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seeds Wednesday, 29 Dec 2021 at 6:55am

Yes Udo what a joke. I pretty sure that’s 3 houses next to it on similar blocks.
This is living!!!?

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blackers Wednesday, 29 Dec 2021 at 7:42am

They are selling a footpath for $400K ?

goofyfoot's picture
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goofyfoot Wednesday, 29 Dec 2021 at 8:10am
blackers wrote:

They are selling a footpath for $400K ?

Ha!
You could design a pretty interesting house to suit the block but 129m2 is unbelievably small. That’s nuts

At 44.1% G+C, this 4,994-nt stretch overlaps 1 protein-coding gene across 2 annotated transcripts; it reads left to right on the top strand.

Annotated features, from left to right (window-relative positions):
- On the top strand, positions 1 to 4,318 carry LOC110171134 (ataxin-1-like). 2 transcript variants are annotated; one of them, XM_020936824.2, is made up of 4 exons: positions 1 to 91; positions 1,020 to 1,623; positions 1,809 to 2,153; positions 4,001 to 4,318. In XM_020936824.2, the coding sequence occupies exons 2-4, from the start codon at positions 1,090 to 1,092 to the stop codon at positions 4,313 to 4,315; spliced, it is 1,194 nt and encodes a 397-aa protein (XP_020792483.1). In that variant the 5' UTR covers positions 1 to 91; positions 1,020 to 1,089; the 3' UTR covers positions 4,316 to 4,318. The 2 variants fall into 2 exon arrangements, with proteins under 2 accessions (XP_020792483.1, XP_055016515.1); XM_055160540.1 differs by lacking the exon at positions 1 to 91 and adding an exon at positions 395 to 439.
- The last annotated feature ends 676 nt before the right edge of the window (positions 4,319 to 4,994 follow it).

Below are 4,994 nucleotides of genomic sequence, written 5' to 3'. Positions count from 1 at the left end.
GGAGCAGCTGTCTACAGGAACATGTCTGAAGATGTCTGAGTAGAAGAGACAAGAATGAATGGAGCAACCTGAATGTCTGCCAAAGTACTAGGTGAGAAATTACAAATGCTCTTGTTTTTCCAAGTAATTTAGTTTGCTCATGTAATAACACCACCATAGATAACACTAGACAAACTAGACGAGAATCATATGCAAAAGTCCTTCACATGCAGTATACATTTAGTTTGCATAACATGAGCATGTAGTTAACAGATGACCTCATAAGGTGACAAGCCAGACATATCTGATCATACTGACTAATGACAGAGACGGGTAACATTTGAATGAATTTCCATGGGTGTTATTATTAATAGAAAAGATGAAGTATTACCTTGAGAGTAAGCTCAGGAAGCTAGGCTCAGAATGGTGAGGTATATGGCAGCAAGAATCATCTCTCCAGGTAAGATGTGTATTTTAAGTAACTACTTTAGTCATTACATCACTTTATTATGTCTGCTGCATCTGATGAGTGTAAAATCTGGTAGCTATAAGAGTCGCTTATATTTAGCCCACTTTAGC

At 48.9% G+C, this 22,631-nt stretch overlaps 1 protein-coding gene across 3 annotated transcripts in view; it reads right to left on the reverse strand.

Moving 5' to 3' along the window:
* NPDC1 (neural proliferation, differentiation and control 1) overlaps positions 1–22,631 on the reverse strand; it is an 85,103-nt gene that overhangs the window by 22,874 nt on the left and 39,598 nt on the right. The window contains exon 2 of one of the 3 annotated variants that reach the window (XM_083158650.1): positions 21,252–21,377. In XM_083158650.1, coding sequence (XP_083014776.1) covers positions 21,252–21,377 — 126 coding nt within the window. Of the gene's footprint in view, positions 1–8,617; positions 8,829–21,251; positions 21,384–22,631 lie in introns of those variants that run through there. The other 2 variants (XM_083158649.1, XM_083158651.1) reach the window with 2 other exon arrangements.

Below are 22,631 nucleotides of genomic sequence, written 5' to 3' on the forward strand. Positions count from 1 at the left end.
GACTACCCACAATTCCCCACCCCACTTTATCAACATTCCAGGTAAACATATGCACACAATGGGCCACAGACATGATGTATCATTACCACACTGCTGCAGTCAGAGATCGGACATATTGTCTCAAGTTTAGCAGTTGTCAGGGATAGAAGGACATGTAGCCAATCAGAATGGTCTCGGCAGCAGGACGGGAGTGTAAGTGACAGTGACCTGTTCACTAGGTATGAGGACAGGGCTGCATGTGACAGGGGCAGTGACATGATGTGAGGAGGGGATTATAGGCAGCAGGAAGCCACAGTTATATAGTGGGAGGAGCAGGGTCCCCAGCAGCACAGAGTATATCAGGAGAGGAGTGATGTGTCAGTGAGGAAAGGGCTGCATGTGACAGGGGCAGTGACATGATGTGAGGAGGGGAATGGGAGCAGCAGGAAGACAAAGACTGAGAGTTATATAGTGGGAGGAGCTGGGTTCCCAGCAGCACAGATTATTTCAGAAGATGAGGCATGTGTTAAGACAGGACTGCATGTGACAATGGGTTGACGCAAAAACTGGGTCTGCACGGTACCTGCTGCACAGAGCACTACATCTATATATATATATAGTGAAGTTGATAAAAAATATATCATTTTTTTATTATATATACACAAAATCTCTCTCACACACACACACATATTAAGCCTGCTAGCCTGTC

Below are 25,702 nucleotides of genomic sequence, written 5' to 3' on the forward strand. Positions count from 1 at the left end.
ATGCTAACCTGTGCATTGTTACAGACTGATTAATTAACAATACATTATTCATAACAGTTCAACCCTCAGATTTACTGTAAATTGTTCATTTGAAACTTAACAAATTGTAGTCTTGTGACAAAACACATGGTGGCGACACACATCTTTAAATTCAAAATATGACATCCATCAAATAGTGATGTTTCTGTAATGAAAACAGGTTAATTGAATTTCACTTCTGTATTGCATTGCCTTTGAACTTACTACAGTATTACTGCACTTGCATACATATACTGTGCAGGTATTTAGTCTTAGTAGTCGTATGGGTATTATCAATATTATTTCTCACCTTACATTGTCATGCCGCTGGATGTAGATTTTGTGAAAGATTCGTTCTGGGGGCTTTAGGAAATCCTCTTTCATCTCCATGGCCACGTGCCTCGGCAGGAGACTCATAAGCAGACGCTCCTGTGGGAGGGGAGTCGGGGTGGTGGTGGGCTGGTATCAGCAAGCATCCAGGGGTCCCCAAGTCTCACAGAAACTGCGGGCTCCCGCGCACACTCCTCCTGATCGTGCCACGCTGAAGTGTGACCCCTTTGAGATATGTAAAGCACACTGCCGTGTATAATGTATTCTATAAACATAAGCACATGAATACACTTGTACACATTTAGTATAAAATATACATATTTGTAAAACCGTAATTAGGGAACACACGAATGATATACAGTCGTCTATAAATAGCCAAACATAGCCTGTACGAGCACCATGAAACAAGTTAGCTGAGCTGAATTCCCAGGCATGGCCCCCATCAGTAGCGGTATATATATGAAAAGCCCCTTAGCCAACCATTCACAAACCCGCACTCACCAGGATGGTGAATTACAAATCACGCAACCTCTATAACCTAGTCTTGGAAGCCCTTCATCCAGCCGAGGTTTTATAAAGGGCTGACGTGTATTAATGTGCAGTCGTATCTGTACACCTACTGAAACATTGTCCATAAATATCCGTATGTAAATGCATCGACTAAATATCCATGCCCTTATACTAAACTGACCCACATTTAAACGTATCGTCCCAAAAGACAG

Craig's picture
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Craig Wednesday, 29 Dec 2021 at 8:25am

Besides that teeny slice of land, what are those road markings about? Mario Kart level?

chook's picture
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chook Wednesday, 29 Dec 2021 at 11:16am
thermalben wrote:

Stumbled across this note from October: the property is right next to Splendour in the Grass (abuts the M1 too).

“I attended an interesting auction on the weekend. Treetops is a 9 lot rural CT subdivision. The expected range suggested by agent Greg Price from Ray White Bangalow was around $4 mil, There was heated biding and it finally settled at an unexpected $8.3 mil. This price makes the retail sales for this rural residential subdivision implausible for retail sales even in today’s overheated market. These buyers will have trouble recouping and this is a display of buyer over-exuberance.”